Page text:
How to watch the Star Wars movies

Thursday, July 26th, 2007 Horrorthon Posts

Last November, Horrorthon Elder Statesman jpx took time out from his busy schedule of watching and reviewing horror movies (remember: there is no prize) and generously volunteered to teach us the finer points of Haddonfield study with his excellent, seminal HOW TO WATCH THE HALLOWEEN FILM SERIES BY JPX. Herewith, I humbly present


1) Watch “Revenge of the Sith”

You’ve seen it the fewest times. You were introduced to it the most recently. Tom Stoppard wrote the script! (At least the uncredited final draft.) It’s the one that gave you “a new hope” that there could maybe be good, new Star Wars. It’s dark as hell. It’s the one Star Wars movie that opens with a space battle (and what a battle, at least in terms of spectacle; like the dizzying opening number in a musical). Look, it’s a great movie; maybe a classic; no two ways about it. It’s the closest George Lucas has come to justifying the whole prequel project. Jar Jar’s not in it (except for one mercifully-silent shot at the end) and Chewbacca IS in it. All GCI technical problems from earlier in the prequel trilogy have been solved (reflections on glass; metal robot skin, etc.) Most important, it ends with the most anticipatory “pregnant pause” in the history of cinema: as the suns set over Tatooine (and C-3PO and R2D2 stand nervously in a narrow white spaceship corridor) you have the definite feeling that there might be…I don’t know…MORE to this story…and boy, are you right.


Take a little time off and think about what you’ve seen. Galactic civil war; friends fighting to the death; etc. Go make a sandwich or have dinner or something; get a good night’s sleep and go about your daily affairs.

3) Watch THE ORIGINAL “Star Wars,” “The Empire Strikes Back” and “Return of the Jedi”

For this trick, you need the limited-edition “original version” DVDs that Lucasfilm released last year. Remember that these are controversial because they’re not especially good DVDs. They’re not anamorphic widescreen; they’re not enhanced or cleaned up or anything. In fact, they’re just transcoded duplicates of the 1980s laserdiscs of the movies, with scratches, noise, faded colors, etc. and none of the expensive and painstaking restoration work that Lucas made them do in the late nineties and early 00s. But so what! This is “real” Star Wars. This is the magical part where you’re transported back to childhood and you get to see these amazing movies. And amazing they are. The soulful, 1970s storytelling. The groundbreaking music, effects, etc. These bad DVDs give you an near-grindhouse experience of the story, like one of the old-fashioned serials Lucas was copying. It’s exactly the DVD treatment these movies would have gotten if they had turned out to be obscure flops, part of the back-catalog. Just pulp, like seventies sci-fi paperbacks. It’s just a wonderful, wonderful experience. And Han shoots first. But what’s especially good about it (if you’re following my master plan) is that, when the characters refer back to the days of Anakin and the Republic, you know what they’re talking about. You come in at the beginning of Star Wars (and it’s NOT “A New Hope,” by the way; it’s just “Star Wars”—he hadn’t thought of all that yet) and there’s Threepio in exactly the same corridor where you saw him last. But it’s 20 years later and now everything sucks; dirt everywhere; dirt all over him; crappy, underpopulated environments and Casablanca-style dingy towns like Mos Eisley as one would get after twenty years of despotic rule. When Alec Guiness tells Luke to go find Yoda, something stirs inside you, because of “Sith”: you think, Wow, Yoda’s still around? He must be “in exile” as he told Jimmy Smits would happen. Anyway there’s this fantastic, tragic, soulful adventure story of a small group of rebels who manage to overthrow the galactic empire. The first line is “Did you hear that?” and the last line is “He’s my brother.” When you’re done, you’ll feel like you’ve had the best “watching old movies” experience of all time.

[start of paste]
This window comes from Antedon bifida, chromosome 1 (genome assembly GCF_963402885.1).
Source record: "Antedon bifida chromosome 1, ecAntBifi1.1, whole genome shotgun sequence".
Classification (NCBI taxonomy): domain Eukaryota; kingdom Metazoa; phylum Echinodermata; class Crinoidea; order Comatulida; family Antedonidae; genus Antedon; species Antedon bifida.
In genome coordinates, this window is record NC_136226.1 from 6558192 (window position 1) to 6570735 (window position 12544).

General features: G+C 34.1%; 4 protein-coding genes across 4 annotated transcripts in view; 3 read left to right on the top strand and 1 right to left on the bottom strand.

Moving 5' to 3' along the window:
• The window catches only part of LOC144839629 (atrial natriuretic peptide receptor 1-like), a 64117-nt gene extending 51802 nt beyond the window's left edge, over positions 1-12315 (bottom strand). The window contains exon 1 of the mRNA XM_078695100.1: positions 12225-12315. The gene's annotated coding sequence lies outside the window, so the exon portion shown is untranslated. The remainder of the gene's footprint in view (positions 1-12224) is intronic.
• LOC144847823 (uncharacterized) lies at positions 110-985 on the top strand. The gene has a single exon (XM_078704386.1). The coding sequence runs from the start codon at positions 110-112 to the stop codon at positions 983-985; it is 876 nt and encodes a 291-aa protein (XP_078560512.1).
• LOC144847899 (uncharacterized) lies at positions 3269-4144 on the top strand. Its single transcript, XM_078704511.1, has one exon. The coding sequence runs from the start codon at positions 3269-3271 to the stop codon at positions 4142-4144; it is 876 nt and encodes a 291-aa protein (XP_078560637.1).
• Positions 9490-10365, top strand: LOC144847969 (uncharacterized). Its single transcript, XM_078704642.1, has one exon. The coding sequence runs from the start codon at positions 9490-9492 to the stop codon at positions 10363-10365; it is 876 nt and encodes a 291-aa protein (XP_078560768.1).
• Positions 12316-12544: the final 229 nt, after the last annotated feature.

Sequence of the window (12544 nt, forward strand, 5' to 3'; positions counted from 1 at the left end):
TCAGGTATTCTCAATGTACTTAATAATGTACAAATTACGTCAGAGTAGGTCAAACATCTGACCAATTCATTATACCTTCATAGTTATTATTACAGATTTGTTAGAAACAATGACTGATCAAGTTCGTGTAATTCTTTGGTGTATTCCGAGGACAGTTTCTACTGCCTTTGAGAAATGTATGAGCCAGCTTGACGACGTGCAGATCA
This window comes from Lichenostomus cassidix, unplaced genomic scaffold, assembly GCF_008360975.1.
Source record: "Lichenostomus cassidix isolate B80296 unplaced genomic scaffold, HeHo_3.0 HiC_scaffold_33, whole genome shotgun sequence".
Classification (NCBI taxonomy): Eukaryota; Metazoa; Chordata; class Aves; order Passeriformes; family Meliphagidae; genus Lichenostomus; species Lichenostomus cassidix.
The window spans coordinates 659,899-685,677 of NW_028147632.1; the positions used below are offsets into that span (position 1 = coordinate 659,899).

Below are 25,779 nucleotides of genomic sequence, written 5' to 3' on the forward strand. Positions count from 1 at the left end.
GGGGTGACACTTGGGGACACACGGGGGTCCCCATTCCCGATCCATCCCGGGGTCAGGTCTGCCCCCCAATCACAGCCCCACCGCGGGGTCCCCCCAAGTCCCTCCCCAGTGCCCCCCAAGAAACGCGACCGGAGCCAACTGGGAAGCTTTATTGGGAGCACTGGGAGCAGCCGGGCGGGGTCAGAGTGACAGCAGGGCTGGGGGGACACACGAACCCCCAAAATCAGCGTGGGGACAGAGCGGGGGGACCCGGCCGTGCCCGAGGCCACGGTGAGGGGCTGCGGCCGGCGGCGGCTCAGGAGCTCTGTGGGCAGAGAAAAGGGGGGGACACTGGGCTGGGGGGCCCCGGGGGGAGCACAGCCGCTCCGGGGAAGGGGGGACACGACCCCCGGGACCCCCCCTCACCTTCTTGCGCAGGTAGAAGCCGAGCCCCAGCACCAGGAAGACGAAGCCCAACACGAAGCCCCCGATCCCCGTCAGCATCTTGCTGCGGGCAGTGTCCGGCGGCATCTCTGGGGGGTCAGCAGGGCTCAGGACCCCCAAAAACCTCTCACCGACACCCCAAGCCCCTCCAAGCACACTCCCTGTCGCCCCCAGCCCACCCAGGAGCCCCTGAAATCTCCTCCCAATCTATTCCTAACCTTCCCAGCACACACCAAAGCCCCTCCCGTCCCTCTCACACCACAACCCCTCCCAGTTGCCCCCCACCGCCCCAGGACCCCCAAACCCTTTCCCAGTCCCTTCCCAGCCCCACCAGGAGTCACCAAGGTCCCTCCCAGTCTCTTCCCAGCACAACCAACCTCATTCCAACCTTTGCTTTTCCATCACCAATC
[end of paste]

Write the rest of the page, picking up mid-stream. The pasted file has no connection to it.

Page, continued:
4) Watch THE NEW VERSIONS of “Star Wars,” “The Empire Strikes Back” and “Return of the Jedi”